People have so many different ideas of what it's like to be on tour that I thought I would answer a few questions here and let you see behind the scenes.
The first, and most annoying, question that we frequently get asked is:
Are you on holidays?
Ok, let me first qualify my answer by saying I do love music and above all I love performing, but now let me ask you - would you choose for your holiday to work for 5 or 6 hours a night, pack the car, get up early next morning and travel to another town to repeat the process?
Many people have a romantic idea of what it means to be a touring musician - one guy said to me, "I just picture you musicians heading off on the road and stopping up to play music for whomever will listen". Hmmm, yes that's a good idea. And how do we pay for our food and petrol etc? "Oh, I hadn't thought about that". Right! This was in a venue where the owner insists on putting around a hat to pay the artists, but passes no remarks on half of his audience leaving at half time before he passes around the hat! Needless to remark we won't be going back - which is a huge shame cause it is a lovely venue and a great audience. But every workman needs to be paid.
So let me answer the question by quite categorically saying a huge No! This is our job, our chosen path in life; however bizarre it may seem - and sometimes it feels very bizarre to me - but this is how we make a living.
|Driving off into the sunset? I guess not :)|
Do you just keep travelling around Europe? You get to see some fabulous places.
I do love Europe - above any place else in the world - sorry to my friends further afield. I love hearing different languages and eating different food. However, it is always good to come home and then you can appreciate the travelling all the more. And we do other things when we're at home. Like planning future tours, recording, writing (although that's a painful subject for me), I also do some voice coaching, run a couple of community choirs, we have a studio and get involved in lots of side projects as well as also doing some gigs at home.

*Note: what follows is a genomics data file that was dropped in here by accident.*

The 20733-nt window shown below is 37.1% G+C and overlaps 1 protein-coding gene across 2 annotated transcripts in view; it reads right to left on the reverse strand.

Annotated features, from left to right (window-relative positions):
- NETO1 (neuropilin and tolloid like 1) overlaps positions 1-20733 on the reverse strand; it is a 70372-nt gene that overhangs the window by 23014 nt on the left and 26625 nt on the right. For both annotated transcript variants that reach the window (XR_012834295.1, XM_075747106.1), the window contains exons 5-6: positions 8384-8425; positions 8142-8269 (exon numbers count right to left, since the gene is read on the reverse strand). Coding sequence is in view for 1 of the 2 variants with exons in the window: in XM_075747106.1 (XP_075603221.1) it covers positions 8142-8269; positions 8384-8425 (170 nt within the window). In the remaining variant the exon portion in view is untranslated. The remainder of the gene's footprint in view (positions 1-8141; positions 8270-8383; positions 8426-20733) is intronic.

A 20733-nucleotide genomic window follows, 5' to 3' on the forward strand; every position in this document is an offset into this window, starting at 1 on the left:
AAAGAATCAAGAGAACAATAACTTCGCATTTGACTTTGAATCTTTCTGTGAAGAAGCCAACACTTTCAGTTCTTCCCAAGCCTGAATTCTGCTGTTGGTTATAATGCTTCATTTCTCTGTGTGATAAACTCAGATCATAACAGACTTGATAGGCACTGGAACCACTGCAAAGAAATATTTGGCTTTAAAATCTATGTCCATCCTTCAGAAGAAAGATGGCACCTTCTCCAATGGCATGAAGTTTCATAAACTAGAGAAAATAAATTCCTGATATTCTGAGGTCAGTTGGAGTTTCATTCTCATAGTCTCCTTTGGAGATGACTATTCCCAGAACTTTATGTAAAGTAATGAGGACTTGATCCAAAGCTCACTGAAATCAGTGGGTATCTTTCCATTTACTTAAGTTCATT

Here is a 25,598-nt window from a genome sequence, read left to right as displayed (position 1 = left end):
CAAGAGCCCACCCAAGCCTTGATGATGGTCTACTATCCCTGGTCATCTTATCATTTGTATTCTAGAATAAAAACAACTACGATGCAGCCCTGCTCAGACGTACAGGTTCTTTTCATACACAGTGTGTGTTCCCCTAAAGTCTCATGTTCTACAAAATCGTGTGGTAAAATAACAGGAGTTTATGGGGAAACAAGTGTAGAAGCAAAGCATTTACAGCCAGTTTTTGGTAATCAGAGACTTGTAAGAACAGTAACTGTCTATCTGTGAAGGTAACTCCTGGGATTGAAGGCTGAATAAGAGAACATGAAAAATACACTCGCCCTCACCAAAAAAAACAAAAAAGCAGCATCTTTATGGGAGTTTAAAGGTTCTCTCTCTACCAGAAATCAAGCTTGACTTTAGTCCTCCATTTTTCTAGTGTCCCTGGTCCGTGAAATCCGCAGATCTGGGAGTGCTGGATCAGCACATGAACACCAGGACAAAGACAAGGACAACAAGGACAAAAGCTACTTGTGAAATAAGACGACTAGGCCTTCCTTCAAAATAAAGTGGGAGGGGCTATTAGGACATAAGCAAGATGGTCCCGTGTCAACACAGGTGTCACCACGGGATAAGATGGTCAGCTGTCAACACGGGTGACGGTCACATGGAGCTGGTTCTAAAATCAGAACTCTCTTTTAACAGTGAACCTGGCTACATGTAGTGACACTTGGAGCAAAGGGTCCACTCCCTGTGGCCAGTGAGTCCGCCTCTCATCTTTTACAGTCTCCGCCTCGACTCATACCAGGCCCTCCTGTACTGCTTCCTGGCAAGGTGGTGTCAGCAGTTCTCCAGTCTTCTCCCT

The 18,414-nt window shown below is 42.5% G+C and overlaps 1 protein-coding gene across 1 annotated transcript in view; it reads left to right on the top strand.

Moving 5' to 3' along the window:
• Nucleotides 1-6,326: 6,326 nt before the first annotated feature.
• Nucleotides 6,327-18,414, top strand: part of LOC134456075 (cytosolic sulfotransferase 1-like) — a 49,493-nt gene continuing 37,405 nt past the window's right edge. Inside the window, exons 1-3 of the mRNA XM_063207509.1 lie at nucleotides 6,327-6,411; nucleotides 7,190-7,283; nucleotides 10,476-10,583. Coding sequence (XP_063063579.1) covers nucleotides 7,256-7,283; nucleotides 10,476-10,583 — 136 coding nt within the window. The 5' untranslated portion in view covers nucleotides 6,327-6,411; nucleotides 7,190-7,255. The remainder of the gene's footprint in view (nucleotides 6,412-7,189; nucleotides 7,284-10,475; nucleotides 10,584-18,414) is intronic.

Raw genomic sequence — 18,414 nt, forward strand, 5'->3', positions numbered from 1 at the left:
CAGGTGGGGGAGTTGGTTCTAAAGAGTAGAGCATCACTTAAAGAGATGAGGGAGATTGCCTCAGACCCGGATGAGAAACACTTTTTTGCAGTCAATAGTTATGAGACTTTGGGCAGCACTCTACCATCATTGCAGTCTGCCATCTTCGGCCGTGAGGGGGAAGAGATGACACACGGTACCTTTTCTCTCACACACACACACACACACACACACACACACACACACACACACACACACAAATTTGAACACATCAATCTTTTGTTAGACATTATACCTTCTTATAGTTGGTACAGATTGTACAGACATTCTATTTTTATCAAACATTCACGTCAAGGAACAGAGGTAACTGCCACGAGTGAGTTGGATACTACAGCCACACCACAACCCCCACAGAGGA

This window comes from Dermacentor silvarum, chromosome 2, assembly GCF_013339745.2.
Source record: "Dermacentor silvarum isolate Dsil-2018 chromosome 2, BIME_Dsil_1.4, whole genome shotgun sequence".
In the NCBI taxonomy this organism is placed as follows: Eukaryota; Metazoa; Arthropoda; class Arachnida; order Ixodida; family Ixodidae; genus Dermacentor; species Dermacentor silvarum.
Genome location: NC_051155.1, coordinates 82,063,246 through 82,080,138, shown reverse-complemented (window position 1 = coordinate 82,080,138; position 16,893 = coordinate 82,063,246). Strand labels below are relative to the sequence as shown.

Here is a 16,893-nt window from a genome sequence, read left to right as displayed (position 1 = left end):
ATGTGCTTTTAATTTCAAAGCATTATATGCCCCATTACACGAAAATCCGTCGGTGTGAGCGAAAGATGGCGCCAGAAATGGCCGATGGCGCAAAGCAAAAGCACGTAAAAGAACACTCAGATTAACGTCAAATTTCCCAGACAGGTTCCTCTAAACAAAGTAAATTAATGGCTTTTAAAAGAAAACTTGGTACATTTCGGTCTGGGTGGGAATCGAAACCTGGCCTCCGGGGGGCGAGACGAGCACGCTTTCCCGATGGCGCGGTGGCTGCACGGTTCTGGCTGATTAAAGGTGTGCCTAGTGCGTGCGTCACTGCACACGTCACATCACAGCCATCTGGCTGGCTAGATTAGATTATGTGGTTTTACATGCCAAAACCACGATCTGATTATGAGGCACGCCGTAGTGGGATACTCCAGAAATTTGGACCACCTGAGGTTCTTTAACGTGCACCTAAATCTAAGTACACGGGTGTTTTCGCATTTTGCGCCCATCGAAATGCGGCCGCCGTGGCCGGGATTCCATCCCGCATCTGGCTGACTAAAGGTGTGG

We get to see lots of out of the way places, towns and villages that you wouldn't perhaps get to see on a holiday. But the down side of that is that we also see an awful lot of motorway.
But it is the people that most define a place for me.
Over the years we have made friends along the road. In the beginning we got to know them and then their children. Now we are meeting their grandchildren and getting to know the pets and hobbies.
How do you get these gigs? How did you come to this small town?
|The scenery whizzing by|
We have been travelling for nearly 25 years - after a concert someone will come to us and ask us to come to their venue on our next tour if we're in the area; or perhaps a friend will organise and publicise a concert or two for us in their home area. This has been the case on our recent tour in Germany - our friend Barney organised some concerts in his area around Kiel and another friend Rita organised one on the Rhine. They are both in the music community in their own areas and know the venues that would suit us.
Then I put the tour plan together and decide the route we will take once I know what days certain venues usually work on.
Have you a place near you that you would suggest we contact on our next trip to the UK or Australia or Germany?
|Past places with exotic names - Shark Creek?|
Why do you not fly?
Well, obviously we do fly to Australia or America. But for concerts in Europe or the UK it is easier for us to take our own car so that we can fit in Tom's conga drums and a small sound system. Plus with your own car it's easier to throw in an extra coat in case the weather turns cold and of course I leave enough room to bring some wine home from France :)
Is it not tiring doing concerts every night?
Actually no ... you get into a rhythm and it becomes quite easy to keep going once you get past the second or third night. It gets hard again once you have a night off. Then your body thinks "weyhey we can rest up now" and doesn't like being kicked in to action again.
So there you have it - a little peak into life behind the scenes on the road.